THR’s 5 Book Deals of the Week: World War II Adventure, NFL Football, Memoirs and a Debut Novel

Getty Images
Former Miami Dolphin Quarterback Bob Griese

The week's top deals include a story about nurses rescued from Nazis, an inside look at the NFL's only perfect season, memoirs from Jane Fonda's adopted daughter and a woman who ran a refugee camp, and a hot debut novel.

The roundup of pre-holiday book deals with Hollywood potential includes a pair of fantastic memoirs—one from Jane Fonda’s adopted daughter and the other about an American woman who ran a refugee camp in Africa, a harrowing World War II story, a debut novel reminiscent of A. S. Byatt’s Possession and the definitive history of the Miami Dolphins' magical undefeated season.

PHOTOS: 14 Holiday Roadtrip Reads

The most interesting deal of the week follows in the wake of two World War II survival stories that climbed the bestseller lists in 2011-- Unbroken: A World War II Story of Survival, Resilience, and Redemption by Laura Hillenbrand and Lost in Shangri-La: A True Story of Survival, Adventure, and the Most Incredible Rescue Mission of World War II by Mitchell Zuckoff. The Secret Rescue by Cate Lineberry tells the nearly forgotten tale of a group of Army nurses and medics who were rescued from behind enemy lines when their plane crashed. Nurses, Nazis, commandoes, action and adventure—this story has all the ingredients of a hit.

Two potentially fascinating memoirs also snagged publication deals. First, the story of Mary Williams, whose parents were members of the Oakland Black Panthers but through a strange twist of fate ended up becoming the adopted daughter of Jane Fonda (and Ted Turner’s stepdaughter). Just recently, after more than 30 years of separation, Williams reconnected with her biological mother and sisters. She previewed this story in Oprah Winfrey’s magazine in February 2011 and if the book fulfills the promise of the article it will be great. Second, Jessica Alexander’s memoir covers from her childhood in suburban Connecticut to running a camp that housed more than 20,000 refugees caught up in the civil war in Darfur.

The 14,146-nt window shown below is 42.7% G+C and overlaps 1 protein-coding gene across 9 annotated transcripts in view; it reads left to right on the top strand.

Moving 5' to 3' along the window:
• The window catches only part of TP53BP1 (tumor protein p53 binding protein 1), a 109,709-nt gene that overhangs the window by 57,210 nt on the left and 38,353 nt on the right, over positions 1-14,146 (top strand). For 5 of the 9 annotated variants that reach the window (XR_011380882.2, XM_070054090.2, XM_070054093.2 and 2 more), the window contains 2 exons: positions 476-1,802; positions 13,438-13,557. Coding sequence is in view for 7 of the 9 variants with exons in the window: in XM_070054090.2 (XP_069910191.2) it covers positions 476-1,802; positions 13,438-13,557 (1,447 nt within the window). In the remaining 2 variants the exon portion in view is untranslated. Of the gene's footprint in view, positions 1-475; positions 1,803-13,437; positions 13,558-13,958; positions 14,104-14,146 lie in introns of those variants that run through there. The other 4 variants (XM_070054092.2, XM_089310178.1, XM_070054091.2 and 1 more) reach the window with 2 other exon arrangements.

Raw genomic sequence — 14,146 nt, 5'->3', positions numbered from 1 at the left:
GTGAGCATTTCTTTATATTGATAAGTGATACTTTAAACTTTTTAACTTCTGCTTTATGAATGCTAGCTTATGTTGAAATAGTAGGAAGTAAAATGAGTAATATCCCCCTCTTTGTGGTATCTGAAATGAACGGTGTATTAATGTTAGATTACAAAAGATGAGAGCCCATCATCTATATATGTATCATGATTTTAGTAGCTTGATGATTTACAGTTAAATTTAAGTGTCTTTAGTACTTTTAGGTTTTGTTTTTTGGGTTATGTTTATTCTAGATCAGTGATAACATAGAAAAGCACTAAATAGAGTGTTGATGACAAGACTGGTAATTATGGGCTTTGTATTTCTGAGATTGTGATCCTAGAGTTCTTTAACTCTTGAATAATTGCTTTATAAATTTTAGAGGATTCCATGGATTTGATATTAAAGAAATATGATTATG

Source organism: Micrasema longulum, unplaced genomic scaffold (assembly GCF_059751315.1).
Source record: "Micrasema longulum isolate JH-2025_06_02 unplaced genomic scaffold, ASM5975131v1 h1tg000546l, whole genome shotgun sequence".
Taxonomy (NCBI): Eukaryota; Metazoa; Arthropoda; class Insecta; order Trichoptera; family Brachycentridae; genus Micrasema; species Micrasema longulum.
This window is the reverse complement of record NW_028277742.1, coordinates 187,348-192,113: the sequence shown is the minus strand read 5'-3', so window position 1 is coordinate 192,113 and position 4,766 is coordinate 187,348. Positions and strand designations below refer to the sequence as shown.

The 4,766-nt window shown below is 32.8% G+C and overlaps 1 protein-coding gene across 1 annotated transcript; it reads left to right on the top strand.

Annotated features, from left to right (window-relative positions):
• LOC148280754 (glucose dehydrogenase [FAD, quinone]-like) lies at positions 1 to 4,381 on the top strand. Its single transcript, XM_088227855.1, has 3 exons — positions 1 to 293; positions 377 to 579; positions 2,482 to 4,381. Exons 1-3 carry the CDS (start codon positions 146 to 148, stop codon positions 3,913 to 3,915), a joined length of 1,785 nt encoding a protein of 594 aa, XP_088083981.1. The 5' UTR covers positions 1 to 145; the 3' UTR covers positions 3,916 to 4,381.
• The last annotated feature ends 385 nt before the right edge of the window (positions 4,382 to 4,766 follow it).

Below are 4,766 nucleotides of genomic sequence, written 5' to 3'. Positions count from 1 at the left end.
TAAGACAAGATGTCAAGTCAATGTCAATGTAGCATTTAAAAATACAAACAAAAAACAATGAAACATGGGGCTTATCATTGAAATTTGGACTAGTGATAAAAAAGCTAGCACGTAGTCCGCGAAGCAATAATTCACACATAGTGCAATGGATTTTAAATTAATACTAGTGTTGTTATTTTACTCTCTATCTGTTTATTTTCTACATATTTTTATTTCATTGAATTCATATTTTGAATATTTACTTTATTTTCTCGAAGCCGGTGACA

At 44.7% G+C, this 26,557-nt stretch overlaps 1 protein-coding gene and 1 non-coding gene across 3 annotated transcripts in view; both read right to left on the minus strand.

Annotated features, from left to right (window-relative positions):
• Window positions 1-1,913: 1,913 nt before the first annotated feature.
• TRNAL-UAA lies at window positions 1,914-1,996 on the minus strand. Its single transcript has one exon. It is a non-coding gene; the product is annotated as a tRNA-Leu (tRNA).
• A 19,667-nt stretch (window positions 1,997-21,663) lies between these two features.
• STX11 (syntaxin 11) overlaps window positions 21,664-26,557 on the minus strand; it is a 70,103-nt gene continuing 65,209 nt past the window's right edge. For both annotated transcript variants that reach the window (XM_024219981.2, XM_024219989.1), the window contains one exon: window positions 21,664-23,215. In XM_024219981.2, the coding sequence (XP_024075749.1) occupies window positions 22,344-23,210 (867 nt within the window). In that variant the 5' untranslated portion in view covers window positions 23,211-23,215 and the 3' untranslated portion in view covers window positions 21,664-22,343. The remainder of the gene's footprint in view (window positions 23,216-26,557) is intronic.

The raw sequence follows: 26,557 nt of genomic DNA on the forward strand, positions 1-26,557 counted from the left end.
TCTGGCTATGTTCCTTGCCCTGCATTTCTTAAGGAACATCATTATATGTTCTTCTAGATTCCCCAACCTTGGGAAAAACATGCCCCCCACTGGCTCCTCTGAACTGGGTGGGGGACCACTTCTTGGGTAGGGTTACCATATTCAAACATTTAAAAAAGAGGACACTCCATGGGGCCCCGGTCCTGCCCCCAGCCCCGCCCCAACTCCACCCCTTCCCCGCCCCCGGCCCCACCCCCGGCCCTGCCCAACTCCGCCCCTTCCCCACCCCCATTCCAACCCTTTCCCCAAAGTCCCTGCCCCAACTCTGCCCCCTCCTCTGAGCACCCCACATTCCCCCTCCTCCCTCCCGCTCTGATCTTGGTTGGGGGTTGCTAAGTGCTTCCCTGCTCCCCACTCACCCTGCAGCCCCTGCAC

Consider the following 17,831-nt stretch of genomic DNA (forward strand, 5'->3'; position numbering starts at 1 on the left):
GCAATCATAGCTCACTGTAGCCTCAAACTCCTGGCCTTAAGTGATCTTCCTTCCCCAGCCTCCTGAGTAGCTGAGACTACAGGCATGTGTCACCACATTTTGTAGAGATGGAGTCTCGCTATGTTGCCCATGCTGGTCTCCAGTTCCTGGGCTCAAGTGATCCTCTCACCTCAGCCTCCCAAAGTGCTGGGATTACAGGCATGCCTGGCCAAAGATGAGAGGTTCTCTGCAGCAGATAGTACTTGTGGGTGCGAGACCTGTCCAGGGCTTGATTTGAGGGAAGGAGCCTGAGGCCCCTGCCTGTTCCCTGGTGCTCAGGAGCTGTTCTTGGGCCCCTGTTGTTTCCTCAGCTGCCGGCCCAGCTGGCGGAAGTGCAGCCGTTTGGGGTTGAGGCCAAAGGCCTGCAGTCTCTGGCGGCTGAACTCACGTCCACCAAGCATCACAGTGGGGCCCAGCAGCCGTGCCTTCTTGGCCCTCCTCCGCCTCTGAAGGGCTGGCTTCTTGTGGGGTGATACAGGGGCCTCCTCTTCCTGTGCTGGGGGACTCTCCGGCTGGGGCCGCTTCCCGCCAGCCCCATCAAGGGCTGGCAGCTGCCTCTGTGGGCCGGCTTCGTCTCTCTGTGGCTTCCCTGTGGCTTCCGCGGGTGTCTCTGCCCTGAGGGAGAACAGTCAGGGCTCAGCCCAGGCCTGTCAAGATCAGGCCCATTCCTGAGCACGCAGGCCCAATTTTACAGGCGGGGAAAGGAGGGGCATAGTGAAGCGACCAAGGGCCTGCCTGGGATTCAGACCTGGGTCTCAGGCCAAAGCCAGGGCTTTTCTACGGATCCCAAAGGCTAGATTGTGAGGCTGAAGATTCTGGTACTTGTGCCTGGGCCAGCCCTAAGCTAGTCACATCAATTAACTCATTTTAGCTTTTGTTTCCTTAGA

Lastly, Perfection, a history of the Miami Dolphins' magical undefeated season, will make waves when it hits bookstores in autumn 2012 for the 40th anniversary of the feat. The Dolphins' perfect season — the only one in NFL history — is reason enough for a book, but this story offers much more in its promise to explore the combustible mix of race, money, and ambition that lurked just below the surface. Plus, the NFL, despite being the most popular professional sport in the U.S., lacks the literary tradition of baseball. The 1972 Dolphins’ season is a great subject to break that pattern. If Perfection can tap into the universal human drama of the story like classic football movies such as North Dallas Forty and Friday Night Lights, it could be one of those books about sports that crosses over to a broader audience.

The Hollywood Reporter's rundown of the week’s top five deals:

1. The Secret Rescue: A World War II Story of Courage and Survival in Nazi-Occupied Europe by Cate Lineberry sold to Little Brown by Ellen Geiger at Frances Goldin Literary Agency.